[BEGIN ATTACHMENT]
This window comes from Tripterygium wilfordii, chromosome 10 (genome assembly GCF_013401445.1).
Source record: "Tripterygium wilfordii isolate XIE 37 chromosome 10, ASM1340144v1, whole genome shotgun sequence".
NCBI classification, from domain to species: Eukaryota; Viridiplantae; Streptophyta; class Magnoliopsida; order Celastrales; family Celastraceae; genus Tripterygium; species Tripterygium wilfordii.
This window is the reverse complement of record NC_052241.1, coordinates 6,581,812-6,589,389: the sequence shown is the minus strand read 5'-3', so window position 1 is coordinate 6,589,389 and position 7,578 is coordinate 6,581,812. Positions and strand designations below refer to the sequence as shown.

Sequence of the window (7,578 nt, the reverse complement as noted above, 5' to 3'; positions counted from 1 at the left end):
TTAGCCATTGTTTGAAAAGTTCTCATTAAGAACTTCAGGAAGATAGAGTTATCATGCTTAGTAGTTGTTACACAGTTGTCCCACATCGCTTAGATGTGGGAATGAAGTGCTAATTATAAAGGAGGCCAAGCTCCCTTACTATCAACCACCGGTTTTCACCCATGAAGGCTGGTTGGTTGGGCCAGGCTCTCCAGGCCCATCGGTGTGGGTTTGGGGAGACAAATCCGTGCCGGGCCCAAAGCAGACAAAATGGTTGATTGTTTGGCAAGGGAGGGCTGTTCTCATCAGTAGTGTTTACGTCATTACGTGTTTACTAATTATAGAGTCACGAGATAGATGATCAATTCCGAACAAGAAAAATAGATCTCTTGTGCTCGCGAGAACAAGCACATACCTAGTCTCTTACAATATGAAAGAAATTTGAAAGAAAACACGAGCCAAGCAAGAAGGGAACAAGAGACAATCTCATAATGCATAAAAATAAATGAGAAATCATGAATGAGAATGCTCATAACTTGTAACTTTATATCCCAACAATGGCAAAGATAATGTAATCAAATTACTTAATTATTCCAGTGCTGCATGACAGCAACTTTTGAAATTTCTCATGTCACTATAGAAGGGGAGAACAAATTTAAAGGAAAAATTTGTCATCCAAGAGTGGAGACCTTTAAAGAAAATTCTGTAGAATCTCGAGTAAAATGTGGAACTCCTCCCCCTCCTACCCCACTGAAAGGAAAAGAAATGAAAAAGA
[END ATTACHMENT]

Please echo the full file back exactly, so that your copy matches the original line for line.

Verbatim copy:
This window comes from Tripterygium wilfordii, chromosome 10 (genome assembly GCF_013401445.1).
Source record: "Tripterygium wilfordii isolate XIE 37 chromosome 10, ASM1340144v1, whole genome shotgun sequence".
NCBI classification, from domain to species: Eukaryota; Viridiplantae; Streptophyta; class Magnoliopsida; order Celastrales; family Celastraceae; genus Tripterygium; species Tripterygium wilfordii.
This window is the reverse complement of record NC_052241.1, coordinates 6,581,812-6,589,389: the sequence shown is the minus strand read 5'-3', so window position 1 is coordinate 6,589,389 and position 7,578 is coordinate 6,581,812. Positions and strand designations below refer to the sequence as shown.

Sequence of the window (7,578 nt, the reverse complement as noted above, 5' to 3'; positions counted from 1 at the left end):
TTAGCCATTGTTTGAAAAGTTCTCATTAAGAACTTCAGGAAGATAGAGTTATCATGCTTAGTAGTTGTTACACAGTTGTCCCACATCGCTTAGATGTGGGAATGAAGTGCTAATTATAAAGGAGGCCAAGCTCCCTTACTATCAACCACCGGTTTTCACCCATGAAGGCTGGTTGGTTGGGCCAGGCTCTCCAGGCCCATCGGTGTGGGTTTGGGGAGACAAATCCGTGCCGGGCCCAAAGCAGACAAAATGGTTGATTGTTTGGCAAGGGAGGGCTGTTCTCATCAGTAGTGTTTACGTCATTACGTGTTTACTAATTATAGAGTCACGAGATAGATGATCAATTCCGAACAAGAAAAATAGATCTCTTGTGCTCGCGAGAACAAGCACATACCTAGTCTCTTACAATATGAAAGAAATTTGAAAGAAAACACGAGCCAAGCAAGAAGGGAACAAGAGACAATCTCATAATGCATAAAAATAAATGAGAAATCATGAATGAGAATGCTCATAACTTGTAACTTTATATCCCAACAATGGCAAAGATAATGTAATCAAATTACTTAATTATTCCAGTGCTGCATGACAGCAACTTTTGAAATTTCTCATGTCACTATAGAAGGGGAGAACAAATTTAAAGGAAAAATTTGTCATCCAAGAGTGGAGACCTTTAAAGAAAATTCTGTAGAATCTCGAGTAAAATGTGGAACTCCTCCCCCTCCTACCCCACTGAAAGGAAAAGAAATGAAAAAGA